Candidates for state superintendent at a forum in Milwaukee disagreed about Gov. Scott Walker’s plan to make a proposed boost in per-pupil school aid contingent on compliance with Act 10.

Walker’s plan would increase per-pupil aid by $200 the first year and $204 the second year of his budget, but schools would have to comply with Act 10 provisions such as requiring teachers to pay 12 percent of the cost of their health plans.

“That to me is a significant overreach by the state,” State Superintendent Tony Evers said during the forum, held Feb. 27 at UW-Milwaukee’s Zilber School of Public Health.

He noted Monona Grove teachers were paying 12 percent, but the district achieved savings by switching plans and subsequently reduced the amount staff had to contribute.

“Is that right as a state to say: ‘Well, you shouldn’t be doing that?'” Evers said.

Evers’ challenger, Lowell Holtz, likened it to having to follow the speed limit.

“You have to follow the letter of the law,” Holtz said. “You can’t have … fully independent districts that don’t follow the law.”

Holtz, who recently retired as superintendent of the Whitnall School District, praised Walker’s education budget overall, particularly provisions to help rural districts with transportation issues and to move to lifetime licensing for teachers.

Holtz said as a principal some of his best teachers were those with lifetime licenses.

“When you give teachers the opportunity to do what they do best, which is teach, they fly — they do a great job with our kids,” Holtz said.

Evers also praised the budget’s increased per-pupil investment in K-12, but said rather than the funds be given equally to districts, those like Milwaukee and elsewhere with students who have greater needs should get a larger share.

“Usually if kids need an extra lift, they need some extra resources,” Evers said.

Evers said lifetime licensing is something that needs a deeper look, but expressed some reservations, noting that licensing now carries professional development requirements.

But he noted some districts that have lifetime licensing are doing well.

“I’m not sure that’s a statewide issue,” Evers said. “I need to think about that.”

The two also expressed different views about new Education Secretary Betsy DeVos.

Holtz said he was hopeful President Trump and DeVos would follow through on giving states more control over education.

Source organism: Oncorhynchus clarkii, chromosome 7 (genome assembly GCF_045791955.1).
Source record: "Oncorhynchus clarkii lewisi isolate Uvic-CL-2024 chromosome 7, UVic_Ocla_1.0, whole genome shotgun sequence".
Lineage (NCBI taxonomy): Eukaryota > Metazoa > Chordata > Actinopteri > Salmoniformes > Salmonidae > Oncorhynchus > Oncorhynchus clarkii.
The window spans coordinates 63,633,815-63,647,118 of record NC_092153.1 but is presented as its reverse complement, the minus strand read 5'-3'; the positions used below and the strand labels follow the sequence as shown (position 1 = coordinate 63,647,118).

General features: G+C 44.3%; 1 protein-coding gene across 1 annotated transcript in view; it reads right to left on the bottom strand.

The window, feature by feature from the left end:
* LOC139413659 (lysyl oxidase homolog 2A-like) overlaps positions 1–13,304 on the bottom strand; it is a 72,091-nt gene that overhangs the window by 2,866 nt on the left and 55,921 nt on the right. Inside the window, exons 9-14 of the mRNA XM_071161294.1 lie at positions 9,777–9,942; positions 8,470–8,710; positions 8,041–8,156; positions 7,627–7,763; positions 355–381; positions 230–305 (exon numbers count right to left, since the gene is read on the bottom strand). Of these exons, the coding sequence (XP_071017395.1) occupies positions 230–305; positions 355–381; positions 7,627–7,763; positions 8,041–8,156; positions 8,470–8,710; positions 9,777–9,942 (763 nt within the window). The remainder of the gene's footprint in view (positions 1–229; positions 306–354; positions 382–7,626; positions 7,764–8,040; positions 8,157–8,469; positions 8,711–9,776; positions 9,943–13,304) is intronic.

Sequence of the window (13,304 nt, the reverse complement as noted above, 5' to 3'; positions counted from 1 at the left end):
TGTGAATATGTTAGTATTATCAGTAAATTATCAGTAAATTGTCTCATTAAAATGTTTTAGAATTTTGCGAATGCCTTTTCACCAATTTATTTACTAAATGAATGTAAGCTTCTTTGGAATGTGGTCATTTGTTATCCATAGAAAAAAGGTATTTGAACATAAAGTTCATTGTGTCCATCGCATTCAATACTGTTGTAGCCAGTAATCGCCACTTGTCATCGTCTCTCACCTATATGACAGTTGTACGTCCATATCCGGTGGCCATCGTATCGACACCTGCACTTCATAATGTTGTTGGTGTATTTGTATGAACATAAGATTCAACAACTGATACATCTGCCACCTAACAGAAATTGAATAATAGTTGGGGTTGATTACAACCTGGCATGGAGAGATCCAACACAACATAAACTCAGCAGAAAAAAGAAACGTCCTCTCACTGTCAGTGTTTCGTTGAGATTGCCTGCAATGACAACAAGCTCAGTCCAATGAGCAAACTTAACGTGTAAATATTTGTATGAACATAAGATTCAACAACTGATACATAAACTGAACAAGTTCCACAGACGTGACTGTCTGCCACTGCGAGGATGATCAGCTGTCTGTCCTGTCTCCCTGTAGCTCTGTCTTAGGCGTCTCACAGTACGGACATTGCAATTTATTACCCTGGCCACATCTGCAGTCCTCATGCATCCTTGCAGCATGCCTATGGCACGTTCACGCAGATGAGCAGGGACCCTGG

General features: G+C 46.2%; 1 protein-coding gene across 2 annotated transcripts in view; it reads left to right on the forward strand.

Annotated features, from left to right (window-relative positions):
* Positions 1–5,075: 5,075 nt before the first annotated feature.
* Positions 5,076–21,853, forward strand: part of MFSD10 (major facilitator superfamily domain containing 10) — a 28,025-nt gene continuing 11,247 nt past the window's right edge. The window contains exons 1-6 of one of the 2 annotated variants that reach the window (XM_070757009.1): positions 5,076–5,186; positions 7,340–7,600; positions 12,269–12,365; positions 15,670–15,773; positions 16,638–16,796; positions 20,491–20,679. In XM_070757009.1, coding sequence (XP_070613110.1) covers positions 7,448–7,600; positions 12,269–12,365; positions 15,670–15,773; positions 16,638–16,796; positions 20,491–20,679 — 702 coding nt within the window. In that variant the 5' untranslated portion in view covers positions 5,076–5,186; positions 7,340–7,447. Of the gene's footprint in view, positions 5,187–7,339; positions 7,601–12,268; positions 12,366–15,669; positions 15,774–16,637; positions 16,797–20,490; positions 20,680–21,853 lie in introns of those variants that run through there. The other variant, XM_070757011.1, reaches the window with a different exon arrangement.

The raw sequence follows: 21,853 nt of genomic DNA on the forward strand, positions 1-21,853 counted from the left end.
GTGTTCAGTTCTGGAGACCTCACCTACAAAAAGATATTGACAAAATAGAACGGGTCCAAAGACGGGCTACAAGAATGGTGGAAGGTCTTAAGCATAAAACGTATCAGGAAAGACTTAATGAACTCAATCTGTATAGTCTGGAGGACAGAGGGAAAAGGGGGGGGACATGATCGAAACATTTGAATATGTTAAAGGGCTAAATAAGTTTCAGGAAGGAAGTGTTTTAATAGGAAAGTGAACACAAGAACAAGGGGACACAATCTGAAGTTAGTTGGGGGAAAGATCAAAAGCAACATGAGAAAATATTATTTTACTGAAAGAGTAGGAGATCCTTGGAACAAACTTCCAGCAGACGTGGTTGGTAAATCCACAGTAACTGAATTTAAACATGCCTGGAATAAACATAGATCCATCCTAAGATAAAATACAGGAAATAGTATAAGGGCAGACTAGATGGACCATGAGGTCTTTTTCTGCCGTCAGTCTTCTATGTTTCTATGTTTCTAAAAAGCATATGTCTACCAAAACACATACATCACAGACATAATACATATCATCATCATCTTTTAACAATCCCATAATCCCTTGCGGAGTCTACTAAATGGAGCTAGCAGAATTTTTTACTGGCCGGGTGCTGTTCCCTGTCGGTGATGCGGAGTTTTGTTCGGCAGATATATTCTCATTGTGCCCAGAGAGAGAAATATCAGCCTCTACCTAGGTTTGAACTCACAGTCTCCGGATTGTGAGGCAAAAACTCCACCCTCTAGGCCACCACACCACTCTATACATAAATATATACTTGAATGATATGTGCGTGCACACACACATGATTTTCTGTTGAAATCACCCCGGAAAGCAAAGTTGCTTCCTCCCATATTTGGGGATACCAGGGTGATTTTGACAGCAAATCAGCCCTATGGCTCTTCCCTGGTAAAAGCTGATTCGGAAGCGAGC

“I welcome that with open arms, because I don’t want D.C. dictating what we’re doing in Wisconsin,” Holtz said. “I want Wisconsin to choose their path moving forward, and I do think that she’s going to help us with that.”

Evers, who noted DeVos is a proponent of voucher schools, said he was “fearful” about how she will use her “bully pulpit” as secretary.

He said if DeVos comes to Milwaukee to visit a high-achieving voucher school, she should also visit public schools.

“She better go to both,” Evers said. “And she better talk about both in a positive way. She represents all kids, all 680,000 public school kids in the state of Wisconsin, and we need her to be an advocate for those kids.”

Holtz and Evers shared common ground, however, on wanting to repeal a law backed by the tourism industry that prohibits schools from starting before Sept. 1.

“I would like to see the schools have the flexibility to do more year-round types of school programs,” Holtz said, noting some students regress over a long summer.

“There are so many creative things our schools can do when they have local control,” Holtz said. “We have great instructional leaders, great superintendents and great teachers. They can come up with a plan where they’re going to increase learning opportunities for kids.”

Evers also said he he would like to see the law repealed, noting he proposed in his budget request Milwaukee Public Schools be exempt from the requirement. He said Walker did not include that exemption, but that DPI found ways to exempt high schools in Milwaukee from the law.

“I have to tell you it makes absolutely no sense if we want our districts to be as flexible as we can,” Evers said.

He said he will continue to advocate for repeal and look for ways to help other districts get around the requirement where possible.

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